A Temple to Terrorists? Proposed Mosque Becomes Rallying Cry at Fractured Conservative Party Convention
By Scott Greenberg
Former lieutenant governor Betsy McCaughey started off the Conservative Party's convention last night with echoes of national Tea Party leader Mark Williams's "monkey god" attack on plans for a mosque near ground zero.
After a 10-minute tirade against Obamacare, McCaughey said, "And the politicians right here in NY are permitting the building of a mosque! A TEMPLE TO TERRORISTS! Right next to the 9/11 site. Right where our New Yorkers jumped from the 110 stories, jumped right to their deaths to avoid an even worse fate."
She added, "Tonight we launch the battle to take back our government and secure our way of life. This is the fight of our lifetime, this is the fight we must win. I hope I can help!"
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Shortly before, McCaughey said, "Our government has been hijacked. Hijacked by people who don't share our values and don't value our freedom. The president bows to foreign leaders. The president apologizes for America's greatness. The president abandons our allies and cozies up to our enemies."
Chairman Michael Long praised McCaughey after the speech. "Betsy, thank you very much. I gotta tell you she's available as a candidate, she's available for your organizations," he said. McCaughey sat on the dais at the party's yearly dinner last week.
The former LG's appearances come as Conservative higher-ups like Long are trying to keep their fractured party together and behind gubernatorial candidate Rick Lazio. While Conservatives endorsed Lazio for governor with 54 percent of the weighted vote last night, a Levy-Paladino cohort forced a primary with Erie County Conservative chairman Ralph Lorigo to give more time to Suffolk County executive Steve Levy and Buffalo businessman Carl Paladino to get GOP support at the Republican convention next week (Lorigo would serve as a placeholder).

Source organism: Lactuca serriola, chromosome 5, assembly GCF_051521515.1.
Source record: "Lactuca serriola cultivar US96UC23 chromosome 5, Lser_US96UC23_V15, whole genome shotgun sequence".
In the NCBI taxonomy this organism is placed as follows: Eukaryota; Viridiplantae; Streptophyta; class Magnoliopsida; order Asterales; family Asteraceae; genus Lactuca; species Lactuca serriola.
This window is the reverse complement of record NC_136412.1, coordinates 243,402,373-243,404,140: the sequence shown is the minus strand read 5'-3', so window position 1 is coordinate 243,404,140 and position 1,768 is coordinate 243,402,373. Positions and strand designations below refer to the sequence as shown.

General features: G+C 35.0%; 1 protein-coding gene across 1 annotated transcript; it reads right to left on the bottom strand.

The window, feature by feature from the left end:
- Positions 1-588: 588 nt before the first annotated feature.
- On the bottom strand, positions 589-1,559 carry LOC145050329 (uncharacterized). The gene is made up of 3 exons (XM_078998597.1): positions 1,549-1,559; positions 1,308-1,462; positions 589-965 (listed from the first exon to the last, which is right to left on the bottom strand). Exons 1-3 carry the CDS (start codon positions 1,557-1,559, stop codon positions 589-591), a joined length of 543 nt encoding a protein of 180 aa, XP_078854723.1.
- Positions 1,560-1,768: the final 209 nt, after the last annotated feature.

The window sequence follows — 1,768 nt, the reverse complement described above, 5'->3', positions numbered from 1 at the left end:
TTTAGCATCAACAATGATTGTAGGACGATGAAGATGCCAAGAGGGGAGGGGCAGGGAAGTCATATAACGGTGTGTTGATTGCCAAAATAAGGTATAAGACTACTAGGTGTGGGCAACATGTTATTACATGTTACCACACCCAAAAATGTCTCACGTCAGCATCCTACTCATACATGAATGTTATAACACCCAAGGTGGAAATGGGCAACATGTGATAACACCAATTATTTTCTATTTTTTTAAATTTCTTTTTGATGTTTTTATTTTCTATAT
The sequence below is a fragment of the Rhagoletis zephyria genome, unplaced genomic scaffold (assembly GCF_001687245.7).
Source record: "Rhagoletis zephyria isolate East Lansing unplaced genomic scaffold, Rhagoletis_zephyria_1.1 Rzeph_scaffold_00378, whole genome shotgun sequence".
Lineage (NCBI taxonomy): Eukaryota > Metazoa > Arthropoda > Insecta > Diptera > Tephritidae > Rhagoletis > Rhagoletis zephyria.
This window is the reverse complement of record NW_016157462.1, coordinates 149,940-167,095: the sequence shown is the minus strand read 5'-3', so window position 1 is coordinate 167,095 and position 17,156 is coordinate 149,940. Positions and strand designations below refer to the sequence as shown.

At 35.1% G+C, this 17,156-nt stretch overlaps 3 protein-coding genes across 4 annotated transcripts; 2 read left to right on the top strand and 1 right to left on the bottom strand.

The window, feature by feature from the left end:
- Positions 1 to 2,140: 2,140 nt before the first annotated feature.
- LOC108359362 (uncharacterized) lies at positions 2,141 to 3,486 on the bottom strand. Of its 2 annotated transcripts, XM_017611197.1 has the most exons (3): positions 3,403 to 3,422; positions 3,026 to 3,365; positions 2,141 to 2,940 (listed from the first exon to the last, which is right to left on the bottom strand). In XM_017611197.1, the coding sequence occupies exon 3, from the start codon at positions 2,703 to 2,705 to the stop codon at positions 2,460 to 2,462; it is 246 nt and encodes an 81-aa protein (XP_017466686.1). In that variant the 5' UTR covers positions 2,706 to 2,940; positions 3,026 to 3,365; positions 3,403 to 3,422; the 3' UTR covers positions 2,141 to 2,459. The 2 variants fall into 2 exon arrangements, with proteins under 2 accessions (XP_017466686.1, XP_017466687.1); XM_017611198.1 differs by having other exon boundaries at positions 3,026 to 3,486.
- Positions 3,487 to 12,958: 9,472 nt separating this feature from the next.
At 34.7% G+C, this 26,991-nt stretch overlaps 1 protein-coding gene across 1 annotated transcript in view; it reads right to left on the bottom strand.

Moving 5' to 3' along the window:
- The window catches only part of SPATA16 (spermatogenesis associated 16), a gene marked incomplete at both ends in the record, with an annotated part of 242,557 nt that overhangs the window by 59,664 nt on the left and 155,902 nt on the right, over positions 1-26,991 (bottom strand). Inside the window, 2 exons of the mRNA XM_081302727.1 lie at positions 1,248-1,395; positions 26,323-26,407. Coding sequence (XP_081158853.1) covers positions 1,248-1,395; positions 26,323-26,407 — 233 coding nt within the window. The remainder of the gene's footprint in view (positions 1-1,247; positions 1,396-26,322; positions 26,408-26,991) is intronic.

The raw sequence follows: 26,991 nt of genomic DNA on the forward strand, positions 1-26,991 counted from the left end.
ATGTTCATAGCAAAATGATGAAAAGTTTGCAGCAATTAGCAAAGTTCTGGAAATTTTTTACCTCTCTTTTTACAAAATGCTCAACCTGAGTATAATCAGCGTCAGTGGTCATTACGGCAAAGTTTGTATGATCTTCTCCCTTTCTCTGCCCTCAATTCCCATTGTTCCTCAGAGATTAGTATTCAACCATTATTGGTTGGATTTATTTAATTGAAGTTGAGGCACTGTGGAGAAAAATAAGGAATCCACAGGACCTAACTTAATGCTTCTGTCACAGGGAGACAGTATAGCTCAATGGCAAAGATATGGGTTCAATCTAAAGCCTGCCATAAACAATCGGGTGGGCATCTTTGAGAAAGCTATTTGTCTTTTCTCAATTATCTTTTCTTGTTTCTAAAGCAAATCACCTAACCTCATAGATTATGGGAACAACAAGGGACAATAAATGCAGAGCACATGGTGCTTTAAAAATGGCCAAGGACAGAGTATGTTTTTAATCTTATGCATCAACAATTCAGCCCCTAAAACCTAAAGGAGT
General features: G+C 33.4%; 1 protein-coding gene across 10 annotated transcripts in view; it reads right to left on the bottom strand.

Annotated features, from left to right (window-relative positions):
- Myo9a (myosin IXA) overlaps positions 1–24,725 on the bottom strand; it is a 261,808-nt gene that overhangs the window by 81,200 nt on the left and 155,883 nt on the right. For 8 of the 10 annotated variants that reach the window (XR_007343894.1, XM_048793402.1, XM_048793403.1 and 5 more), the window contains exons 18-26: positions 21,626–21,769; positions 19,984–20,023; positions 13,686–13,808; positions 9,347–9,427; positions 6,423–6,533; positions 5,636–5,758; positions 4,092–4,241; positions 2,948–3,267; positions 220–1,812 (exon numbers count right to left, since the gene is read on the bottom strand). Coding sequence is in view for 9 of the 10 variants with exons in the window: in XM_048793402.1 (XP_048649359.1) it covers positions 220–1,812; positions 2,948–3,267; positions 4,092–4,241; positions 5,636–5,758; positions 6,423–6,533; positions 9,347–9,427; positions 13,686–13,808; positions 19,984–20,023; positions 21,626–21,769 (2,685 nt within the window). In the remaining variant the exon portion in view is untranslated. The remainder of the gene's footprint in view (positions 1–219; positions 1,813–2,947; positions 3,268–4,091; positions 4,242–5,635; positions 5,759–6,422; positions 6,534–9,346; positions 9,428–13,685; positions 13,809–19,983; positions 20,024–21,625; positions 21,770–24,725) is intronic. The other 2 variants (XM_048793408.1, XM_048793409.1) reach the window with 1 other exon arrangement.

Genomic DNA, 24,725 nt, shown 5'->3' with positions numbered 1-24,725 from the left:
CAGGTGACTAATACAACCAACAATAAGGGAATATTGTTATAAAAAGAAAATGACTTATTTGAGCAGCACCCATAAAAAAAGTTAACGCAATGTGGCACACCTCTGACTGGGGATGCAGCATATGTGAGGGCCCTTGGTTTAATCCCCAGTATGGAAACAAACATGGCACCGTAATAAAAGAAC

A separate Tea Party candidacy by Paladino would also threaten the Conservative ballot line; Conservatives must receive 50,000 votes or their ballot status will be scrubbed.
Lorigo called out Long at the convention. "My fight is over strength and survival of our party. Never before in my memory has our leader stifled the vetting of all candidates for the office," he said.
"There's one candidate willing to invest $10 million of his own money. He will be on the Republican line. By petition if necessary," Lorigo added, referring to Paladino.
Long shot back, "I don't think we should be nominating individuals out of fear, the fear of what might happen to us as a party."
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